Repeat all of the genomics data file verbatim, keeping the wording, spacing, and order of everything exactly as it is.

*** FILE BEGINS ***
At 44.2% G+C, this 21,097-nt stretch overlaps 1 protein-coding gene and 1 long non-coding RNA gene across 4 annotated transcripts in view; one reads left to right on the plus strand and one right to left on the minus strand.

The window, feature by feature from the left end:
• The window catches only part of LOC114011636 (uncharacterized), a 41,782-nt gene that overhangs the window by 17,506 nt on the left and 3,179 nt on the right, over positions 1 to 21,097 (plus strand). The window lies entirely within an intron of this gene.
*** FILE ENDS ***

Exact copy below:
At 44.2% G+C, this 21,097-nt stretch overlaps 1 protein-coding gene and 1 long non-coding RNA gene across 4 annotated transcripts in view; one reads left to right on the plus strand and one right to left on the minus strand.

The window, feature by feature from the left end:
• The window catches only part of LOC114011636 (uncharacterized), a 41,782-nt gene that overhangs the window by 17,506 nt on the left and 3,179 nt on the right, over positions 1 to 21,097 (plus strand). The window lies entirely within an intron of this gene.